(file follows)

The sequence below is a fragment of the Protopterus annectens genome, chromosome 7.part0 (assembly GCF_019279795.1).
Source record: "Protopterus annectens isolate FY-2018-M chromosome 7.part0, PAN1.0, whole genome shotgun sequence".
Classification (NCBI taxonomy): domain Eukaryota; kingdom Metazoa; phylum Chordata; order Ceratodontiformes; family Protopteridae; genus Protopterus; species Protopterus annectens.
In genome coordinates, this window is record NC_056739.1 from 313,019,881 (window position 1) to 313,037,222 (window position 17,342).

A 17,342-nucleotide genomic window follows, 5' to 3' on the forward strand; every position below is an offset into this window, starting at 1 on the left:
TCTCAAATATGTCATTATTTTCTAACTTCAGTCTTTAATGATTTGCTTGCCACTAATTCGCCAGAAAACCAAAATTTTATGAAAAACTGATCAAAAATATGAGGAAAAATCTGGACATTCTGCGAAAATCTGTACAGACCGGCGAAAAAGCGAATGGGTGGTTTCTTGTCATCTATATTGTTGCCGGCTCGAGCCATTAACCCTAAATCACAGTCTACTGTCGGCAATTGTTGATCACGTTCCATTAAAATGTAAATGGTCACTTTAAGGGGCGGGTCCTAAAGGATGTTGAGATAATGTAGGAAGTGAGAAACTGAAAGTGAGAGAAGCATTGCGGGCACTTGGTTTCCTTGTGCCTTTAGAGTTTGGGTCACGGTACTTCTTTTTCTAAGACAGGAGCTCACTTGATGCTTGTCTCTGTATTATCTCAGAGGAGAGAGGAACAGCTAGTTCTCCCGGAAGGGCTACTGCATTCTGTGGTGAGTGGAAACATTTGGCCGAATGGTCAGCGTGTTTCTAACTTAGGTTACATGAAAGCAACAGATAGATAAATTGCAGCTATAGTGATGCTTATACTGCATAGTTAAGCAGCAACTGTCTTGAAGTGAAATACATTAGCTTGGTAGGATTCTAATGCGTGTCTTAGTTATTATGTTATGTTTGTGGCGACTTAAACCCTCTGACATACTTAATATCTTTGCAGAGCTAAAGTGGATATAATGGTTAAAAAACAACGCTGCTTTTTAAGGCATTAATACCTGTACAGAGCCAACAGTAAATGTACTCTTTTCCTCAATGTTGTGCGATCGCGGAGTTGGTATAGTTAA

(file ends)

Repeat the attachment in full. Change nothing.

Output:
The sequence below is a fragment of the Protopterus annectens genome, chromosome 7.part0 (assembly GCF_019279795.1).
Source record: "Protopterus annectens isolate FY-2018-M chromosome 7.part0, PAN1.0, whole genome shotgun sequence".
Classification (NCBI taxonomy): domain Eukaryota; kingdom Metazoa; phylum Chordata; order Ceratodontiformes; family Protopteridae; genus Protopterus; species Protopterus annectens.
In genome coordinates, this window is record NC_056739.1 from 313,019,881 (window position 1) to 313,037,222 (window position 17,342).

A 17,342-nucleotide genomic window follows, 5' to 3' on the forward strand; every position below is an offset into this window, starting at 1 on the left:
TCTCAAATATGTCATTATTTTCTAACTTCAGTCTTTAATGATTTGCTTGCCACTAATTCGCCAGAAAACCAAAATTTTATGAAAAACTGATCAAAAATATGAGGAAAAATCTGGACATTCTGCGAAAATCTGTACAGACCGGCGAAAAAGCGAATGGGTGGTTTCTTGTCATCTATATTGTTGCCGGCTCGAGCCATTAACCCTAAATCACAGTCTACTGTCGGCAATTGTTGATCACGTTCCATTAAAATGTAAATGGTCACTTTAAGGGGCGGGTCCTAAAGGATGTTGAGATAATGTAGGAAGTGAGAAACTGAAAGTGAGAGAAGCATTGCGGGCACTTGGTTTCCTTGTGCCTTTAGAGTTTGGGTCACGGTACTTCTTTTTCTAAGACAGGAGCTCACTTGATGCTTGTCTCTGTATTATCTCAGAGGAGAGAGGAACAGCTAGTTCTCCCGGAAGGGCTACTGCATTCTGTGGTGAGTGGAAACATTTGGCCGAATGGTCAGCGTGTTTCTAACTTAGGTTACATGAAAGCAACAGATAGATAAATTGCAGCTATAGTGATGCTTATACTGCATAGTTAAGCAGCAACTGTCTTGAAGTGAAATACATTAGCTTGGTAGGATTCTAATGCGTGTCTTAGTTATTATGTTATGTTTGTGGCGACTTAAACCCTCTGACATACTTAATATCTTTGCAGAGCTAAAGTGGATATAATGGTTAAAAAACAACGCTGCTTTTTAAGGCATTAATACCTGTACAGAGCCAACAGTAAATGTACTCTTTTCCTCAATGTTGTGCGATCGCGGAGTTGGTATAGTTAA